Alabama woman with rare double uterus pregnancy gives birth to twins

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An Alabama woman who has an extremely rare double uterus and got pregnant in both gave birth to twins last week a day apart, according to a news release from the University of Alabama at Birmingham Hospital.

After a combined 20 hours of labor, Kelsey Hatcher gave birth to her third and fourth children, two baby girls. 

The case of having a double uterus is very rare, but doctors said getting pregnant and both was “one in a million.” 

Though her due date was Christmas Day, Hatcher was induced at 39 weeks and throughout labor had twice the monitoring and twice the charting. She was also assigned two labor and delivery nurses, the release said.

Baby A, named Roxi, was born vaginally at 7:45 p.m. on Dec. 19, CNN reported.

“There was a cheer from everyone in the room when the first baby was delivered, but there was another baby left,” Dr. Shweta Patel, Hatcher’s obstetrician, said in the news release. “Kelsey was essentially laboring in the left uterus while simultaneously undergoing the postpartum process in the right.”

While having contractions with Baby B, Hatcher was already breastfeeding Baby A, Patel noted.

Nearly 10 hours later, Baby B, named Rebel, was delivered by Cesarean section at 6:10 a.m. on Dec. 20, CNN said.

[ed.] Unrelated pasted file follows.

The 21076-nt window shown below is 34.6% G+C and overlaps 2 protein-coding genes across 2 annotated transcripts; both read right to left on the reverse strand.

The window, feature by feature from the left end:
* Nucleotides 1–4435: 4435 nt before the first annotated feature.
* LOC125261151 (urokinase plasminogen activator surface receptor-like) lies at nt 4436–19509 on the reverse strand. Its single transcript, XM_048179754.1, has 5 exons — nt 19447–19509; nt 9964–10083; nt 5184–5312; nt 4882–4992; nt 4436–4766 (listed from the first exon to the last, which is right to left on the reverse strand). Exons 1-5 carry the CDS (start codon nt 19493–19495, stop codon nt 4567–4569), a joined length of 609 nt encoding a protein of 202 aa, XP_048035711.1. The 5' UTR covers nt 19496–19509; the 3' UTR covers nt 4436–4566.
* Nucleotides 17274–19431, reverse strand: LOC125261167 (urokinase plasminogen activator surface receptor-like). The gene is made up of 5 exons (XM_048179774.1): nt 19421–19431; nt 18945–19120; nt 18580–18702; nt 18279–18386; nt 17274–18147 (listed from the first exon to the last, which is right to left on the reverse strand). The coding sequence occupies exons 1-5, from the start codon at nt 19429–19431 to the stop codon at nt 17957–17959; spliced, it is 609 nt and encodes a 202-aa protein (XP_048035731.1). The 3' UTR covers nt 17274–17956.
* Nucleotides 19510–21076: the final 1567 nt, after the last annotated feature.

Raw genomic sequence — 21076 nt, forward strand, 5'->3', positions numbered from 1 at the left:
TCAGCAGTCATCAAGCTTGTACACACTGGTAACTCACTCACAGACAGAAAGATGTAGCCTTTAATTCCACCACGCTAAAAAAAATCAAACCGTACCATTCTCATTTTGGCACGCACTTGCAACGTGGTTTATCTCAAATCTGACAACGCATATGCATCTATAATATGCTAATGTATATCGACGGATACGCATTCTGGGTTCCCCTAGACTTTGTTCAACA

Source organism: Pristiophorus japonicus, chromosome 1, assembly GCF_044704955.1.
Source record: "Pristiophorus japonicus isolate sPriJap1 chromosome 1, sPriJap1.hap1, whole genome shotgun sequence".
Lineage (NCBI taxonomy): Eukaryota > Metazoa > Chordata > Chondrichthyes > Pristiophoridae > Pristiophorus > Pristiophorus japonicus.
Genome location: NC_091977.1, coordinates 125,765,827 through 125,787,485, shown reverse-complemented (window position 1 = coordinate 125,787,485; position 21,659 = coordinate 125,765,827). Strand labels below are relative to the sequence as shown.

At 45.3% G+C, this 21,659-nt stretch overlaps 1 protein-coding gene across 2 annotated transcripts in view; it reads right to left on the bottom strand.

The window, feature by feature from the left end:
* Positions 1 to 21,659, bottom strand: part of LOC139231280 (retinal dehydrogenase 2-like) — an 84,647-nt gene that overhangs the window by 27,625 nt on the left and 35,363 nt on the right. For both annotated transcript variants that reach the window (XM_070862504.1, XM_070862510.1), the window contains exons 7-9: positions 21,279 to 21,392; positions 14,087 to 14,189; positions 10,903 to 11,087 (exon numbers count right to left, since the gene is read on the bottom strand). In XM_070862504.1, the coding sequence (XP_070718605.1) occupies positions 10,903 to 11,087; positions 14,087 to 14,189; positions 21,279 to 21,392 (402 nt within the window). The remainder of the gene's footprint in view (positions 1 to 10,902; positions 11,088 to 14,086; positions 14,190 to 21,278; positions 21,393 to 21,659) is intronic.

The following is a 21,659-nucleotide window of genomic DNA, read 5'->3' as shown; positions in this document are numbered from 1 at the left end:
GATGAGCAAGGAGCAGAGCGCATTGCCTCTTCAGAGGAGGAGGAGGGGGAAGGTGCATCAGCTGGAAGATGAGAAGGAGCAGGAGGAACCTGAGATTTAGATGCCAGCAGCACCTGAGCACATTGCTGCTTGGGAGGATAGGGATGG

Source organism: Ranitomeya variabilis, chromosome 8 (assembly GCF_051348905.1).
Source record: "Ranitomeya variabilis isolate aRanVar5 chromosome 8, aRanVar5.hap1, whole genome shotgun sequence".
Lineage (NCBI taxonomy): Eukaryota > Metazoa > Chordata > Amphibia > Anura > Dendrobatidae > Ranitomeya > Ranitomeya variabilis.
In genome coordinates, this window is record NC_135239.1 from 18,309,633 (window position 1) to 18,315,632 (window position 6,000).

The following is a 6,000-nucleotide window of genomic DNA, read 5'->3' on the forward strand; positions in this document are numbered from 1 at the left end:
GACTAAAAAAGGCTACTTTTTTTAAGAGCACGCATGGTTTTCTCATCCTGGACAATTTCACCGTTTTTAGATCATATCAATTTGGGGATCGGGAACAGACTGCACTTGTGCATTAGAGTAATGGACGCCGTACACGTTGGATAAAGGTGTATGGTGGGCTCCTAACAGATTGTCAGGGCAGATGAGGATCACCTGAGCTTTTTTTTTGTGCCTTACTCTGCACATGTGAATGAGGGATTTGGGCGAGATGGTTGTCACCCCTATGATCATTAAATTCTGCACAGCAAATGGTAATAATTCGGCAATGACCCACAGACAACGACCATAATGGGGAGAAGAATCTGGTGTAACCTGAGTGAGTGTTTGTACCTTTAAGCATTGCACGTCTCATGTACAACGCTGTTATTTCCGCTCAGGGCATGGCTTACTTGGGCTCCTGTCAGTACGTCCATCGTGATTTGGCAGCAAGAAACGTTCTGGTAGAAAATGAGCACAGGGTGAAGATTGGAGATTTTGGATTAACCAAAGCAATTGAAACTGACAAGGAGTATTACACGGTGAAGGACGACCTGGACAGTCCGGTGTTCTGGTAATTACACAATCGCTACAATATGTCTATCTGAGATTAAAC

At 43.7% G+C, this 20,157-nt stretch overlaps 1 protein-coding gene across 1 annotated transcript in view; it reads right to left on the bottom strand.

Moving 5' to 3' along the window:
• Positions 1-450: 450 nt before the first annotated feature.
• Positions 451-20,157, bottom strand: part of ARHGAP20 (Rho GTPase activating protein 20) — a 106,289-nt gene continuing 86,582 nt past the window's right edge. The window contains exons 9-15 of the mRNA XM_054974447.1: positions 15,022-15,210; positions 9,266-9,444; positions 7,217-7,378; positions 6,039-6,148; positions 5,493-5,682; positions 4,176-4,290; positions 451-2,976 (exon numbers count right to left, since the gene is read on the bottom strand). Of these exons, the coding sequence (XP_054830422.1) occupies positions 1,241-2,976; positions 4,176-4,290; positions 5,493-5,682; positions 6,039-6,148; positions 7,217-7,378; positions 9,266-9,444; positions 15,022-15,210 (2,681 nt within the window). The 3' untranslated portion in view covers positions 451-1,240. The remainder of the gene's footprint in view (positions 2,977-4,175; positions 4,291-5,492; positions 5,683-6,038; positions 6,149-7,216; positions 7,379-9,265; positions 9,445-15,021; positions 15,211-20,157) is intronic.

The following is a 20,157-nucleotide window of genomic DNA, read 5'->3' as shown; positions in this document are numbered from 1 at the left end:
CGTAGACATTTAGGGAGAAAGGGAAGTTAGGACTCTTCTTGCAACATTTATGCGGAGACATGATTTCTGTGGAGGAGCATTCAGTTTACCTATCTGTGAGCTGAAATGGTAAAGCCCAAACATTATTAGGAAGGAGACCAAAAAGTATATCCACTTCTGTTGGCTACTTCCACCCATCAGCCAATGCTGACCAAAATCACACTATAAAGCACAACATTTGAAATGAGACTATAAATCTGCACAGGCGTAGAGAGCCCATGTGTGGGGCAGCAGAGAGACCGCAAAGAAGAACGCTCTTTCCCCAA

According to doctors, the girls are technically twins despite having two different birthdays and being in two wombs during pregnancy.

“I think it is safe to call the girls fraternal twins,” said Richard O. Davis, professor in the UAB Division of Maternal-Fetal Medicine and a doctor who co-managed Hatcher’s pregnancy, according to CNN.

“At the end of the day, it was two babies in one belly at the same time. They just had different apartments,” Davis added.

“Never in our wildest dreams could we have planned a pregnancy and birth like this, but bringing our two healthy baby girls into this world safely was always the goal, and UAB helped us accomplish that,” Hatcher said, “It seems appropriate that they had two birthdays, though. They both had their own ‘houses,’ and now both have their own unique birth stories.”

According to the nonprofit Cleveland Clinic, the condition of being born with two uteri is called uterus didelphys. It affects only 0.3% of women and is considered one of the least common uterine abnormalities. 

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